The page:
Charles Q. Choi, LiveScience Contributor
The cosmic impact that ended the age of dinosaurs killed many living creatures on land and in the sea, but scientists have found, puzzlingly, that life in freshwater largely escaped this fate.
Now new research suggests freshwater life survived extinction because they were better adapted to withstand rapid changes in their surroundings, which helped them outlast the crises in the wake of the catastrophe.
The mass extinction event the scientists studied (also the most recent and most familiar) is known as the K-T event or, more recently, the K-Pg event. The disaster, which killed off at least 75 percent of all species on Earth, including all dinosaurs except for birds, was apparently triggered by acosmic impact that occurred in what is now Mexico about 65 million years ago. [Wipe Out: History's Most Mysterious Extinctions]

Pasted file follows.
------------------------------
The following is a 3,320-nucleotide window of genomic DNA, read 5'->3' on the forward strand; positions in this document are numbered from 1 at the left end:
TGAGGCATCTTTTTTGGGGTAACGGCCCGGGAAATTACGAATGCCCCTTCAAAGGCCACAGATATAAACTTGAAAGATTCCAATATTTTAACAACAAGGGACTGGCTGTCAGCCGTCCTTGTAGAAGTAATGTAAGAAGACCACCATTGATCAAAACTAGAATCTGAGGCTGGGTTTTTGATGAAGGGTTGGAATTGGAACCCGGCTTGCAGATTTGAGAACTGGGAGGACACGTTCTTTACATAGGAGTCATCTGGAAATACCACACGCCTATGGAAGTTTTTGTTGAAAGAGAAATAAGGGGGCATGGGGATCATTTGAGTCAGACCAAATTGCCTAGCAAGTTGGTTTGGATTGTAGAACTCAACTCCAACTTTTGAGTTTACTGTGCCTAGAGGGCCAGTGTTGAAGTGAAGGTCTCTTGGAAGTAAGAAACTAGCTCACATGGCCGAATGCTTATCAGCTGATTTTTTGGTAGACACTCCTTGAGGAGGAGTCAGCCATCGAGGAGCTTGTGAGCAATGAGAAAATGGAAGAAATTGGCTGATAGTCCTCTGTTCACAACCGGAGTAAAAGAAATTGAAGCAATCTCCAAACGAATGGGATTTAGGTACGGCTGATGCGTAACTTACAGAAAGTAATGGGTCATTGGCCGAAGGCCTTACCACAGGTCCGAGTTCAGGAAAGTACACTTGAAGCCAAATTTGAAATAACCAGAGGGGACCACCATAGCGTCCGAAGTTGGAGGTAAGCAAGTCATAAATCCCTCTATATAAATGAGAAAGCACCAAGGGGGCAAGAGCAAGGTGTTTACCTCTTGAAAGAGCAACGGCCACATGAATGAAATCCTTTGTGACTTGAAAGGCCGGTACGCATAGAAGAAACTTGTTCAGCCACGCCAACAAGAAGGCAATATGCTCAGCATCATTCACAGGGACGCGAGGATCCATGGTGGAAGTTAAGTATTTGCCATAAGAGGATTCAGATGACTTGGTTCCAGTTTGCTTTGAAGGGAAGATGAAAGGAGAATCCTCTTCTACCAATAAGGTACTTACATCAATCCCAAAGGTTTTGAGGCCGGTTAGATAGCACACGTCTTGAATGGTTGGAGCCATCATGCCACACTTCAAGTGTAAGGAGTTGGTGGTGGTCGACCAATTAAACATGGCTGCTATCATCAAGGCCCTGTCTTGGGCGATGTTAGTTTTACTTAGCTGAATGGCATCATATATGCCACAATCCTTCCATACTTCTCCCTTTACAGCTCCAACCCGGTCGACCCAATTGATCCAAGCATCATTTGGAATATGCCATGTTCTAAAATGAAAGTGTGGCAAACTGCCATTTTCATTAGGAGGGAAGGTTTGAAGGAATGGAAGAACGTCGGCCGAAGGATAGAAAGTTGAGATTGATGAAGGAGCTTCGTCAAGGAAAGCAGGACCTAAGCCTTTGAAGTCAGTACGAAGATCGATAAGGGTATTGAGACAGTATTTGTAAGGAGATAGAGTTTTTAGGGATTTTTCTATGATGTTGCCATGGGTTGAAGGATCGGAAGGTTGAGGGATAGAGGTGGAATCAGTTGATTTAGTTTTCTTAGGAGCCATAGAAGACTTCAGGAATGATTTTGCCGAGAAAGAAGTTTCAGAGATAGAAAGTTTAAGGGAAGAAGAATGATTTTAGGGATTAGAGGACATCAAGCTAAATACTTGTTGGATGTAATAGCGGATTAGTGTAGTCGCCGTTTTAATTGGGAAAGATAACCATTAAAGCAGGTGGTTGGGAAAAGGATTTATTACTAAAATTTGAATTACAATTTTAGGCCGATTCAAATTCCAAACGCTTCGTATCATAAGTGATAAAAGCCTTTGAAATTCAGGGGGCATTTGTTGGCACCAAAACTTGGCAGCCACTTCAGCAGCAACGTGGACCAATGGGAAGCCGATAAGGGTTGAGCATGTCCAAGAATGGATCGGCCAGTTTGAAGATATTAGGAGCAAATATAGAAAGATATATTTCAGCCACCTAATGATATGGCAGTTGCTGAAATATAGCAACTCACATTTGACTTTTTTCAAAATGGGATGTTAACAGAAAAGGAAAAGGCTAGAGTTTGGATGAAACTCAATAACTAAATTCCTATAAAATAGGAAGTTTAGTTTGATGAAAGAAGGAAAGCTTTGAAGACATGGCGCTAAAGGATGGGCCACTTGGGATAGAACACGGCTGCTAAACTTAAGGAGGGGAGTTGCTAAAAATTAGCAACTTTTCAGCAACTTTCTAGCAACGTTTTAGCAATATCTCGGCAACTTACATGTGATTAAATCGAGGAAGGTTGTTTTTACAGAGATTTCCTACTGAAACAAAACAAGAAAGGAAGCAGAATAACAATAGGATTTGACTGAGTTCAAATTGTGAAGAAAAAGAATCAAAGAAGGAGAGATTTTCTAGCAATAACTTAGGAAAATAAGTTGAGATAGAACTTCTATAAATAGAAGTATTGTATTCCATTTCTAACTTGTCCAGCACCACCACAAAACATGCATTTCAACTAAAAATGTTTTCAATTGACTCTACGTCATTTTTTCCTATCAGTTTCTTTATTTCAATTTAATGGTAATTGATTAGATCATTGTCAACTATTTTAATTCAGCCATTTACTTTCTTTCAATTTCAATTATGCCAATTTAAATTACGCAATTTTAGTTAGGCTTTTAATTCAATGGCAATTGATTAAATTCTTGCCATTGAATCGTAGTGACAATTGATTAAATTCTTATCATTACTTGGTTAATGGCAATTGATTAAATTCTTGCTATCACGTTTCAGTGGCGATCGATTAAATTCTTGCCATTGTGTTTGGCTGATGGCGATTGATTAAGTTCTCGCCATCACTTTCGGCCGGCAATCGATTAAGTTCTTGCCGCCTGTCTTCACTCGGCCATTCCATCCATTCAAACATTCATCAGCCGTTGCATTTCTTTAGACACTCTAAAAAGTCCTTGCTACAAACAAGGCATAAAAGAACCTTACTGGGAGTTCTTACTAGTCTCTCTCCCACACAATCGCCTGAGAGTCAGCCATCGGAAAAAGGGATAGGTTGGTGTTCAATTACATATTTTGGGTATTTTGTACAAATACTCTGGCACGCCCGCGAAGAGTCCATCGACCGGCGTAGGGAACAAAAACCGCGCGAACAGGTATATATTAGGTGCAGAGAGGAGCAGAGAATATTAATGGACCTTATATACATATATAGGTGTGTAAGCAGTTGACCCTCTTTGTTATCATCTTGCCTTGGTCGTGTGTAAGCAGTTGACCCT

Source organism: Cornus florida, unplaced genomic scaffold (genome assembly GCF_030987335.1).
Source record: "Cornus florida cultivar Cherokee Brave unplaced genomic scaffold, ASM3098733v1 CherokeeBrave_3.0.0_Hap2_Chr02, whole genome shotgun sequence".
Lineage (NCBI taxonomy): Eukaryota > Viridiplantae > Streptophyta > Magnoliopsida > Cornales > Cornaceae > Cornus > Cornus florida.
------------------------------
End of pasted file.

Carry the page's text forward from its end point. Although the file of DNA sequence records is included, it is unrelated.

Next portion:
Past research suggested that while marine life was devastated by this mass extinction, freshwater organisms underwent relatively low extinction rates. Now investigators suggest the secret of their survival may have been all the variability experienced by freshwater life.
Water would have helped shelter life in rivers and lakes, as well as the seas and oceans, from the initial blast of heat from the cosmic impact. However, the giant extraterrestrial collision set fire to Earth's surface, darkening the sky with dust and ash that cooled the planet. The resulting "impact winter" and its lack of sunlight would have crippled both freshwater and marine food chains by killing off microscopic photosynthetic organisms known as phytoplankton that are at the base of the marine and freshwater food chains. ...more